A perpetual motion (well, until you die) machine.

I’ve been thinking about earning, spending, and saving money more than normal recently. Part of this is getting older in a young person’s industry while having my employment be more contingent than normal over the last year; part of it is the lure of riches that the startup dream dangles in front of you; part of it is planning to remodel our kitchen and being confronted with how expensive that can get. (Cabinets! People charge a lot for them!)

It’s weird to think about how much my salary has changed over the decades and how little effect that has had on my quality of life. I had a quite good stipend in grad school (heck, the fact that I got paid rather than paying, even though I didn’t have to teach at all in three of the four years of grad school, puts me way ahead of most people in most fields), but even so: my salary tripled when I moved to my postdoc. And I also had a quite good stipend for a postdoc, but even so: my salary doubled when I left academia. My salary has been climbing much more slowly since then, but those little gains have added up, it’s gone up by about half since my first industry job.

There’s been inflation in the almost-two-decades since I started grad school, of course, and the Boston metro area, while not cheap, isn’t as expensive as Silicon Valley to live in. I’ve been living with Liesl the whole time; her salary has also gone up but not as much as mine has. And there are three of us now, not two of us. Still, those are quite substantial gains even taking all of that into account.

And what quality of life improvements have I gotten out of all of those extra gains? Sometimes, honestly, it feels like I haven’t gotten any improvements. I mean, I watched my bank statements a lot closer back then than I do now, but still: I really wasn’t depriving myself. I had plenty of books to read and games to play (and significantly more time to read / play them); we went out to eat not infrequently and sometimes those were at pretty good restaurants; we went to Europe two or three times when I was in grad school. All of that is far past basic necessities, well into luxuries. And it’s not like I’ve added more luxuries on top of my life now: my list of things I enjoy that cost money basically boils down to art and food, and my ideal vacation remains spending a couple of weeks hanging out in Paris.


So, that raises the question: how are we managing to spend so much more money? I can’t realistically return to my grad school spending levels, sock away 90% of my salary, and only work one year out of ten; but I don’t have a good argument for why we can’t sock away, say, half of our salaries. (Or a good reason why redoing our kitchen is something that I should be happy to spend somewhere around two to three years of my grad school salary on; I love books and games and music, but I kind of doubt I’ve spent that much money on those pursuits across all of the last decade.) I’m pretty sure that there actually is a reason in the short term why we can’t save half our salaries; but maybe I should do the legwork to figure out what that reason is. And then, once we understand the situation better, Liesl, Miranda, and I can figure out ways to put caps on spending that will save us money without making us feel deprived.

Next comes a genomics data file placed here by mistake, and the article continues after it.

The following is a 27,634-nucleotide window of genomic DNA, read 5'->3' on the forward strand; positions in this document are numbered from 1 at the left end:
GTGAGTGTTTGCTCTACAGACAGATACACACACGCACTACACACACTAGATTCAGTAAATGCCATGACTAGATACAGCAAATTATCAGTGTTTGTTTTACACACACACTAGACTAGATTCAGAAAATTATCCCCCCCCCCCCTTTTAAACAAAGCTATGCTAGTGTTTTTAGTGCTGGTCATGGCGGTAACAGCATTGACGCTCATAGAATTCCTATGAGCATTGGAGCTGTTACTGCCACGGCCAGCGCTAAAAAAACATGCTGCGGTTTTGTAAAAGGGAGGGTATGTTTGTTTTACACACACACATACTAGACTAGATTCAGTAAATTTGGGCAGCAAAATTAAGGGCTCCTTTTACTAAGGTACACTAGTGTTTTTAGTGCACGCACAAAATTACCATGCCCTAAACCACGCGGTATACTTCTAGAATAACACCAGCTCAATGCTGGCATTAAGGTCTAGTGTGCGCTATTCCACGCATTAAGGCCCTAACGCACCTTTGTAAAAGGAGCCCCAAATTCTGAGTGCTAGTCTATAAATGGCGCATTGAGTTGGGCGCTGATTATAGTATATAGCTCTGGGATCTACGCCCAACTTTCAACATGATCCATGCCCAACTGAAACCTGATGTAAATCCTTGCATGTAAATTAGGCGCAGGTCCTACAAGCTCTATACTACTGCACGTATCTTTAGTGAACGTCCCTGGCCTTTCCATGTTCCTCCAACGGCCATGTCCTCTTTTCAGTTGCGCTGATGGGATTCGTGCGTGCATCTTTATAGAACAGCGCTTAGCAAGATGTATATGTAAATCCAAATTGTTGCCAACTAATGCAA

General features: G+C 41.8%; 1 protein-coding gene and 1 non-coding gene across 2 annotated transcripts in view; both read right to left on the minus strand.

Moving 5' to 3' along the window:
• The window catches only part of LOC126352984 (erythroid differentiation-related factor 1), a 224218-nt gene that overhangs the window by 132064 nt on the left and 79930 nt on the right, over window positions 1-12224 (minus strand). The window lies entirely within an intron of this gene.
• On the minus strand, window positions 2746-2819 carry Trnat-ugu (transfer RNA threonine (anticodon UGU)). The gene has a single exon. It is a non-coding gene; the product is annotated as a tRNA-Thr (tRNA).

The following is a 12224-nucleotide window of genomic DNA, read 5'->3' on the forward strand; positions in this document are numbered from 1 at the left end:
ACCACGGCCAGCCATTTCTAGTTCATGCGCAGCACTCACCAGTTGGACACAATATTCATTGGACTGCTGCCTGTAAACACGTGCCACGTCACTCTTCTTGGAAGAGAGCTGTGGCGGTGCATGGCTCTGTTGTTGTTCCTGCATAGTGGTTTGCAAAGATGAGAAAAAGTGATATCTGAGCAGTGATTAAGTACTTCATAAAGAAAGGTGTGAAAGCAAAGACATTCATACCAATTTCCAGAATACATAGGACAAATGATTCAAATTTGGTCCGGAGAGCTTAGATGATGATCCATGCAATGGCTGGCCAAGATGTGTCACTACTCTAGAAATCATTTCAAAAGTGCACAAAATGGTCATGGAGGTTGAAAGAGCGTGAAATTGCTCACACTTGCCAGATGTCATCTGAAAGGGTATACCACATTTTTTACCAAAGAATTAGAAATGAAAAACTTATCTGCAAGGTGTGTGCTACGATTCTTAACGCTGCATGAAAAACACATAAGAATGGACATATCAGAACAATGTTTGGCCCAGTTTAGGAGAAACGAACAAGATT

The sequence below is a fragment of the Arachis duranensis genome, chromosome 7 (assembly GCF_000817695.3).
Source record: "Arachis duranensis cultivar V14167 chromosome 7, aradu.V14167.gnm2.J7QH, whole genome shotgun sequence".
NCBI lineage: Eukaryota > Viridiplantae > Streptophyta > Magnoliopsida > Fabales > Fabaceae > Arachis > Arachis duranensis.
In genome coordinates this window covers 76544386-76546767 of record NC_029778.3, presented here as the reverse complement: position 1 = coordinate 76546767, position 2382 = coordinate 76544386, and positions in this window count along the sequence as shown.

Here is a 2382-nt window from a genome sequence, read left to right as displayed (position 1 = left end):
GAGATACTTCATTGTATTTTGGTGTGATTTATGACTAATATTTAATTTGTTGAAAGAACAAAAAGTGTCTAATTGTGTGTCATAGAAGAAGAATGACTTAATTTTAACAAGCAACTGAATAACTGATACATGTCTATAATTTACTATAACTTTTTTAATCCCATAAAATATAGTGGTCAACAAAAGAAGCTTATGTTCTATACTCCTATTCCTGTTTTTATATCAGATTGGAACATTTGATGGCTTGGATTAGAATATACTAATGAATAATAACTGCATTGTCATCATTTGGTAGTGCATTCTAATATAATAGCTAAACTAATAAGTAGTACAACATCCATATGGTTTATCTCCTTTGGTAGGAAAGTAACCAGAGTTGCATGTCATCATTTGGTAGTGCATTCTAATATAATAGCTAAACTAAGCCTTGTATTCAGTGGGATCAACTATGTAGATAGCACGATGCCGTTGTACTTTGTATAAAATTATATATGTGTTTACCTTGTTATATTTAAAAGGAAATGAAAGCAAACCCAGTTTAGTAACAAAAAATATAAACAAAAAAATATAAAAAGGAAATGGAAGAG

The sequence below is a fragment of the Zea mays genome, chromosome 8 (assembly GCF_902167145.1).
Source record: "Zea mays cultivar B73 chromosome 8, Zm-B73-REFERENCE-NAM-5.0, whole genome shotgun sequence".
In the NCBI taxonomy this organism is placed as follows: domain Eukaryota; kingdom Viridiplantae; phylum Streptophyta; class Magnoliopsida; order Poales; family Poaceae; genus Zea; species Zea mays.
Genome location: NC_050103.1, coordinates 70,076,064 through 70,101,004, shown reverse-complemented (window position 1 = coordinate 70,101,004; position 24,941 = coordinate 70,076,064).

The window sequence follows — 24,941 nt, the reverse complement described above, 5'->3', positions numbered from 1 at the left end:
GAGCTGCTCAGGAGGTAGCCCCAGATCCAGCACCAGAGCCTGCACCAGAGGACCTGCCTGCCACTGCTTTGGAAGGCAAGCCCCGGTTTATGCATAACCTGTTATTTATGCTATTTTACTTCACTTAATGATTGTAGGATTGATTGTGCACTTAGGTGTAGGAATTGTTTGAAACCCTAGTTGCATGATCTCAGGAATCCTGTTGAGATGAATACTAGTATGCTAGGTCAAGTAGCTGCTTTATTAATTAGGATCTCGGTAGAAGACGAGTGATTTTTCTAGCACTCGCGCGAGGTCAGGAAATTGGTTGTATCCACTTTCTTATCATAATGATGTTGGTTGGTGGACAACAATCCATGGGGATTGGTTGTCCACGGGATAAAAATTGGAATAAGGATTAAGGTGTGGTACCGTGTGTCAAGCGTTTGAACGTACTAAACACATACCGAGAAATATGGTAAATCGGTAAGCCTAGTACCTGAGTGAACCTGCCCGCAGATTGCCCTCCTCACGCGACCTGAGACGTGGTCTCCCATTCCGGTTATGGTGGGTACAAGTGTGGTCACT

And, as I said above: I’m getting older in a young person’s industry. So there’s also a worry at the back of my mind that I might not have a choice about needing to stop spending money. I don’t think that’s coming particularly soon, and I also hope that I’ll be able to slide into a part of the industry that’s less youth-focused if that becomes necessary, but you never know: there are a lot of people who lost a job in the recession and then got shut out of the industry.


Fortunately, it’s not like we’ve been spending all of our money: we’ve been maxing out our 401(k) contributions for years and saving a smallish but noticeable amount of money beyond that. And, while the 401(k) contributions don’t look like much on any individual year, they do add up; I surveyed the accounts a few months ago (which took a while, I should really consolidate my 401(k)s and 403(b)s from my various former employers at some point!), and I was surprised how much they added up to. Not nearly enough for me to be confident about retirement yet (and that in itself is an interesting problem: how should I model whether a give amount of money is enough to retire on?), but while I’m solidly into middle age by now, I’m not particularly close to a traditional retirement age, so that’s fine.

But finding ways to increase our savings rate would be good. (And then there’s college costs presumably showing up starting four years from now!) I did at least spend some time over the last month finding some investment options that I’m a little more confident in than what we had been doing, and we set up some automatic withdrawals into those investments that will eat up a decent portion of my last raise. So that’s a start; but there’s definitely room for improvement.

I don’t want to get obsessed with this; and I certainly don’t want to chase higher salaries in the hope that that will turn into later improvements in my life from increased savings. But I would like to increase my mindfulness in this area, instead of unthinkingly spending the money that comes in.

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